The team working to free the New York Times reporter reached out to kidnappers and debated whether to go public.
Tomas Munita for The New York Times /handout/ Reuters
Kabul, Afghanistan; and New York
On the morning of Nov. 10, New York Times reporter David Rohde set out with an Afghan translator and a driver on a short trip that would turn into a seven-month kidnapping. Mr. Rohde was finishing a book about the history of American involvement in Afghanistan, and a Taliban commander in Logar Province just south of the capital had agreed to meet him. In recent years the area has fairly swarmed with Taliban units as well as kidnap-for-ransom gangs.
For Rohde and his fixer-translator, Tahir Ludin, the ordeal ended Friday after they jumped the wall in the compound in a Pakistani tribal area where they were being held, and escaped to freedom. The driver, Assadullah Mangal, remained behind. (The Times wrote in an early version of its article on the escape that Mr. Mangal decided not to join them, say several journalists who read the report. Later versions did not include this.)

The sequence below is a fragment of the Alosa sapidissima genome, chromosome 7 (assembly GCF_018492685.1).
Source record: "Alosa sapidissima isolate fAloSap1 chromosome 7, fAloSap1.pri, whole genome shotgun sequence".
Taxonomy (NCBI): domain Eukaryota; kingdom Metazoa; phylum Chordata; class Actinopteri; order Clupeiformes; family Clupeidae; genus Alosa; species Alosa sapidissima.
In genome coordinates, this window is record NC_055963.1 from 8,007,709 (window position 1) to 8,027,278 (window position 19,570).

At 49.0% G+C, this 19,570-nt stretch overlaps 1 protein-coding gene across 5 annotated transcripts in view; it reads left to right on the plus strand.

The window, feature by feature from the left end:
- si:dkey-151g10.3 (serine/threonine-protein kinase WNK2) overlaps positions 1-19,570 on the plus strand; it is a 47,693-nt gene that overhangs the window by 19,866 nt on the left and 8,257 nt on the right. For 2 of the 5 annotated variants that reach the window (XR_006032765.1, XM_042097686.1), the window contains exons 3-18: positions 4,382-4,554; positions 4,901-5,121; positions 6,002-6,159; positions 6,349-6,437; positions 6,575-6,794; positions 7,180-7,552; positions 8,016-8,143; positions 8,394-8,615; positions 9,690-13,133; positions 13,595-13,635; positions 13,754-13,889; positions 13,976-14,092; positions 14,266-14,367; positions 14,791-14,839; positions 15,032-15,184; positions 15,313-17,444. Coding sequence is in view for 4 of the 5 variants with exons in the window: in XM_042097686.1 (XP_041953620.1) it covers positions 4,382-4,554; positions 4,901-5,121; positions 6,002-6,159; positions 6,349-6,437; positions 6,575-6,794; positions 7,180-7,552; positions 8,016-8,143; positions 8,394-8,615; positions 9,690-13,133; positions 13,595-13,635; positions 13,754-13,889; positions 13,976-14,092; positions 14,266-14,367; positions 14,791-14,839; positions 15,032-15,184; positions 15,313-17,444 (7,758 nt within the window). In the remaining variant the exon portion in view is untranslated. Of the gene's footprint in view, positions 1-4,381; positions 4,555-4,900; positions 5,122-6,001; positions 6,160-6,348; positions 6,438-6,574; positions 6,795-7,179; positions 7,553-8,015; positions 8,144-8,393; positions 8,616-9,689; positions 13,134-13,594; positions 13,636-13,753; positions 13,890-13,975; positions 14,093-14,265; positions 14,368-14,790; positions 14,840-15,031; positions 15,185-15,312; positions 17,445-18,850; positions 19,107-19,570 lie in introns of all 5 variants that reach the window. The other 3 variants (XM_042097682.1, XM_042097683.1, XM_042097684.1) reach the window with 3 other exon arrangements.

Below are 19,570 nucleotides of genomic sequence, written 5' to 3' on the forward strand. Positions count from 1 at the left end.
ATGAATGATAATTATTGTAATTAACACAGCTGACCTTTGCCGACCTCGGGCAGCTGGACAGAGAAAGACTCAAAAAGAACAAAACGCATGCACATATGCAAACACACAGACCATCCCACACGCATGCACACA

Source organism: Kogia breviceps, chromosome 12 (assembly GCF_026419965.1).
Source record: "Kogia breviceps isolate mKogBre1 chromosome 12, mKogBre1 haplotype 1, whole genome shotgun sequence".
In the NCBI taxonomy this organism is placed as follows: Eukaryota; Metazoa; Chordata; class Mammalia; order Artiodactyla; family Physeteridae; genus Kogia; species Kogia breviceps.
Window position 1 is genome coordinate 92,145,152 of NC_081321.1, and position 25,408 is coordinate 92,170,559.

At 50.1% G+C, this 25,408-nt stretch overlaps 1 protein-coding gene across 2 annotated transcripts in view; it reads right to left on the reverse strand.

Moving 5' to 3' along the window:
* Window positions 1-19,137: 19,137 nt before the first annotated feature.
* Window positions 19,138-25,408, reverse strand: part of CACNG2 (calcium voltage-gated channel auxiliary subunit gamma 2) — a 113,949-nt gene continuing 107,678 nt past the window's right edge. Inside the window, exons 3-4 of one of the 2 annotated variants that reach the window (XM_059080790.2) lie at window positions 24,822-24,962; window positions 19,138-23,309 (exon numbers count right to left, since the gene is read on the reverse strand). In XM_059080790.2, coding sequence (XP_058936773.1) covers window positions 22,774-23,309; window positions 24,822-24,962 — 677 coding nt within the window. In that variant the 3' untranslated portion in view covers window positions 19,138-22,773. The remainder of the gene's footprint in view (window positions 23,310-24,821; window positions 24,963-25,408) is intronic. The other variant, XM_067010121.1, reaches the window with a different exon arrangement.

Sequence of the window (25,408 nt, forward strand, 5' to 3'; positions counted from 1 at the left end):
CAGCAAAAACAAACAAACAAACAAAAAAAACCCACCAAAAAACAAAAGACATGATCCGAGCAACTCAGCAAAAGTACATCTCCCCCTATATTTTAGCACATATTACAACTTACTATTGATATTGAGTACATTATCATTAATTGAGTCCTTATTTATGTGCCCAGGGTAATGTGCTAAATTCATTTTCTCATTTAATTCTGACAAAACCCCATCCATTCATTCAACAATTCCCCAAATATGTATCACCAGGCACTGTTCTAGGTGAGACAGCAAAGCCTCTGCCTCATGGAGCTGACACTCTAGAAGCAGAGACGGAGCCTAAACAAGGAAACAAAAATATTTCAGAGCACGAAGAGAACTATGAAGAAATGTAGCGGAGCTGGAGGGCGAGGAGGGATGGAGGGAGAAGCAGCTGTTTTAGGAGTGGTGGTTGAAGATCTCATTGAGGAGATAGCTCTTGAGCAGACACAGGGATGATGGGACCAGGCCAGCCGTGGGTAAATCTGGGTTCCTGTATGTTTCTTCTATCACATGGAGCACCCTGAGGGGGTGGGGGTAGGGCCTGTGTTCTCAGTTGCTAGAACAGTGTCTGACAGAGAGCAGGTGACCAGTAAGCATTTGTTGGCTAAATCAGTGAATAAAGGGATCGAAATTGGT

For months the Times had begun working with US officials, private security contractors, and its own staff to try to win Rohde's release, according to several people involved in the effort.
Abductors made quick contact
The good news for Carlotta Gall, the New York Times Kabul bureau chief, and others working for Rohde's release, was that contact with Rohde's Taliban captors was made within days of the abduction. [Editor's note: .]
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